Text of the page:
So, with the birth of agricultural civilization about 8,000 years ago, humans began clearing land of forests to make it available for agriculture. The burning of those trees, by comparison to previous eras, was putting large amounts of CO2 into the atmosphere. Later on, the advent of rice cultivation began to introduce large amounts of methane to the atmosphere…I and my collaborator surveyed the existing natural records of atmospheric carbon dioxide concentration from this time, and just as importantly, the records of the carbon isotope composition of CO2 — a chemical fingerprint, which together reveal a removal of CO2 in the atmosphere right after European arrival that is consistent with the signal expected from reforestation. All because so many indigenous Americans died from pandemics during the centuries of European conquest. Humans, we learned, seem to be changing climate even before the Industrial Era.

On the topic of Intelligent Design and Evolution, none of the Bellarmine alumni favored intelligent design. They were, however, unwilling to abandon faith completely, certainly something to be expected from Catholic scientists. I was interested, however, to read that they were exploring the intersection of faith and science beyond what we would normally read in the mainstream press. Charan Ranganath asks, “When is the imprimatur of God imposed upon matter? Is it at the very beginning of the universe — in the very nature of matter itself? For scientists who have a faith life, this is a very appealing notion. Einstein said he believed in the God of Spinoza, in other words, a god who is manifested in the order of nature…How does randomness fit with the notion of a God who is active in our lives? Now that’s an interesting question”.

There are vestiges of Gould’s NOMA (Non-Overlapping Magisteria) principle here, again something to be expected from Catholics and certainly something akin to what was presented during my early Catholic educational career. I am afraid that I have come to largely abandon the NOMA principle although there was a time when I advocated for it. During that period in my life, the randomness question was actually quite easy to solve: for a god of infinite time and space (which is presumably what we all believed in) is there such a thing as “random”? Randomness is a product of scale…and at the scale of human perception, things that appear random to us may not in fact be random to something at a much different scale.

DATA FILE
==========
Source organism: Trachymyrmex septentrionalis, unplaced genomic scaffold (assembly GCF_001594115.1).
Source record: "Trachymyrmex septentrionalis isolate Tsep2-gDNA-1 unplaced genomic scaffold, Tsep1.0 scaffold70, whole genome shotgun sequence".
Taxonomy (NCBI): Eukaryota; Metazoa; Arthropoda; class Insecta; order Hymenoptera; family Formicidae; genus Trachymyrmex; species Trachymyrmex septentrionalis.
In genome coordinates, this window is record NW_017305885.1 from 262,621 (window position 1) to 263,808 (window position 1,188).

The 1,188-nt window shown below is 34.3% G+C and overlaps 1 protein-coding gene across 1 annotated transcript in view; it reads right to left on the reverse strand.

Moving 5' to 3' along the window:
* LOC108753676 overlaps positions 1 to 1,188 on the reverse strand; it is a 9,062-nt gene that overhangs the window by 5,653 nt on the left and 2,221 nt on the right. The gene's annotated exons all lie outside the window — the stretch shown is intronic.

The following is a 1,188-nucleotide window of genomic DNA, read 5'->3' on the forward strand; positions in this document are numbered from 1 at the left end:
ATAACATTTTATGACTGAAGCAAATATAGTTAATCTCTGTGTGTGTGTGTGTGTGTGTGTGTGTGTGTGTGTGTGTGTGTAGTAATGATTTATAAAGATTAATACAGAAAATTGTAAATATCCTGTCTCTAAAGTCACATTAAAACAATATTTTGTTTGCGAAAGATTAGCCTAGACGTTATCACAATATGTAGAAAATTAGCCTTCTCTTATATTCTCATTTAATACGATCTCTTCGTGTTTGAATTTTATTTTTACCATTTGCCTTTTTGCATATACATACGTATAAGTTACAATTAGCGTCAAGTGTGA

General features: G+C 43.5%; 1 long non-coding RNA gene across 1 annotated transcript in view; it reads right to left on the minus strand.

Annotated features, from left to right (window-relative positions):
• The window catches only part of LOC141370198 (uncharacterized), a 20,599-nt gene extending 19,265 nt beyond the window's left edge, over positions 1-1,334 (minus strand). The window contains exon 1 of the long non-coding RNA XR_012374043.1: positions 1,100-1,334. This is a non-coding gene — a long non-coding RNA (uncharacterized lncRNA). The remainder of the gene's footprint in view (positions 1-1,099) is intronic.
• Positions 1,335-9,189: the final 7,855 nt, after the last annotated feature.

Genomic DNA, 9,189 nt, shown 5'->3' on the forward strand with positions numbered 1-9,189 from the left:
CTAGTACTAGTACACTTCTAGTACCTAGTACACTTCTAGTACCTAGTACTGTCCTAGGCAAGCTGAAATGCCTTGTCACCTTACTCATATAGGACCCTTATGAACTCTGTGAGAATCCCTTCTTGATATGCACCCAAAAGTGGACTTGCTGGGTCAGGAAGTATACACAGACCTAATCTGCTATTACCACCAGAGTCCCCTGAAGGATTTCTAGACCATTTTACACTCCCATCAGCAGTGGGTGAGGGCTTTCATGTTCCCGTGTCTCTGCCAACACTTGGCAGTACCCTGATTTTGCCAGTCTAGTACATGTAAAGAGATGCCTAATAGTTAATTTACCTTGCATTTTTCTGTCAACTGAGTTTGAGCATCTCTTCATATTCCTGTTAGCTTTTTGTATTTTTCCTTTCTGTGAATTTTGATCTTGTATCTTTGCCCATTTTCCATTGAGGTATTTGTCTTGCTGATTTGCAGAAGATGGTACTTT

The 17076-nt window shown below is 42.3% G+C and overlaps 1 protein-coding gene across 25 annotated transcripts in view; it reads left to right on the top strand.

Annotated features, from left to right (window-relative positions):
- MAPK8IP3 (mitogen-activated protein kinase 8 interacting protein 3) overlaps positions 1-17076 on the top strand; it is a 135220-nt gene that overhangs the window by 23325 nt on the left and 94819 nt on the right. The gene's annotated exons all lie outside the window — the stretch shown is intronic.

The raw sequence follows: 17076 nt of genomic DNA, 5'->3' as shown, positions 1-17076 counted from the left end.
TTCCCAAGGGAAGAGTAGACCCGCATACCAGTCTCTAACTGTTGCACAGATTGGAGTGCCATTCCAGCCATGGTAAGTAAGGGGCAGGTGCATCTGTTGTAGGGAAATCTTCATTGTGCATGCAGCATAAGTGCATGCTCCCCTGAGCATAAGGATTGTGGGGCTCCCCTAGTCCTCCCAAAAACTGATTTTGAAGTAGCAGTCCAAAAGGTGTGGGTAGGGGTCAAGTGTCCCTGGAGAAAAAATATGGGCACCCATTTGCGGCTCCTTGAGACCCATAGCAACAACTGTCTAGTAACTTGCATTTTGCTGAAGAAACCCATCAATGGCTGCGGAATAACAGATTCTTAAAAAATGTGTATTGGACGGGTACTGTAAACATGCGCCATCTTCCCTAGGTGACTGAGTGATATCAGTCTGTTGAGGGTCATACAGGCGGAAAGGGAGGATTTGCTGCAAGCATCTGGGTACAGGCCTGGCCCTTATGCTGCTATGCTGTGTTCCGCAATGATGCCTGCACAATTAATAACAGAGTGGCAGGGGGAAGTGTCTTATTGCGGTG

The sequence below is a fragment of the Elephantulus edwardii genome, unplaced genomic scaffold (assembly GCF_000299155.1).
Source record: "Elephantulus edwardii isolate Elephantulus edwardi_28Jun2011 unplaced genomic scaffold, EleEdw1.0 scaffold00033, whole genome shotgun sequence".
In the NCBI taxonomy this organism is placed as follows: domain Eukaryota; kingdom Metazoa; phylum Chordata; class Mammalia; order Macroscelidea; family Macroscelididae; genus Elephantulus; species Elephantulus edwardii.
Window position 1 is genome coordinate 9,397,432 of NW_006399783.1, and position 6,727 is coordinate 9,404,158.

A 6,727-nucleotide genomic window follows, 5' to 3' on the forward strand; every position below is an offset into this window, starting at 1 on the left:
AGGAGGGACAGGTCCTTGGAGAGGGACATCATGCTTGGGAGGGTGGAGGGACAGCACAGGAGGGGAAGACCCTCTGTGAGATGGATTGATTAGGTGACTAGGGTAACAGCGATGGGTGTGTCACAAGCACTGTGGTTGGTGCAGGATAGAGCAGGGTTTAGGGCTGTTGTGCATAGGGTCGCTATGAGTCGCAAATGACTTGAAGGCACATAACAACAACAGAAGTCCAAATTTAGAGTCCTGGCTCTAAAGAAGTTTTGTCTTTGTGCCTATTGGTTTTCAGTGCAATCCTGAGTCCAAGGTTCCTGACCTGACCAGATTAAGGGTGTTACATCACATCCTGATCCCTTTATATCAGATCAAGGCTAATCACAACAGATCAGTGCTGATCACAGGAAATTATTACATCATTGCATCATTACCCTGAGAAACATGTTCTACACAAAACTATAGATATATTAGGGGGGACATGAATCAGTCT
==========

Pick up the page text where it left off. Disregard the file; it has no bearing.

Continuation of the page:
Now, however, I think this is all a rather moot point. Personally I can no longer accept today’s religions as a window on the spiritual (I’ve read too much Dawkins, Hitchens and Harris; studied too much religious history, and know too much about human behavior). Religion (and by association, theology) is largely a product of human political agendas, disguised as something personal. But more on that later…

In the article, Charan Ranganath seems to look to further discovery in science as a way to bolster a personal faith, provided a mind is kept open: “I told him every time I’ve learned something about the brain, it gives me an appreciation of our complexity and of the delicate balance of factors that makes each of us unique. If you believe in God (or Gods), I would think that understanding our origins and our nature should reaffirm that belief, not undermine it”.
But Dr. Ranganath’s most impressive words on the subject of evolution and intelligent were the following:

When I hear about this issue, I can’t help but think that the blame falls squarely on scientists, not on the “religious right.” …Unfortunately, most scientists aren’t interested in engaging in a dialogue with the public, which is why you have the current state of affairs. If we want people to believe in science, we have to actually give them a reason, and say it clearly and consistently.

Certainly many scientists don’t engage the public on a regular basis. We need to step out of our ivory towers and discuss the method and results of scientific inquiry, whatever the discipline. As I’ve said countless times before, we need to compete with the creationists in constantly voicing why they are in error and we are correct. Those of us in the blogosphere are taking a good first step to counter the misinformation generated by the Discovery Institute, Answers in Genesis, and the like. It’s good to see that good Catholic institutions like Bellarmine are turning out scientists who feel the same way…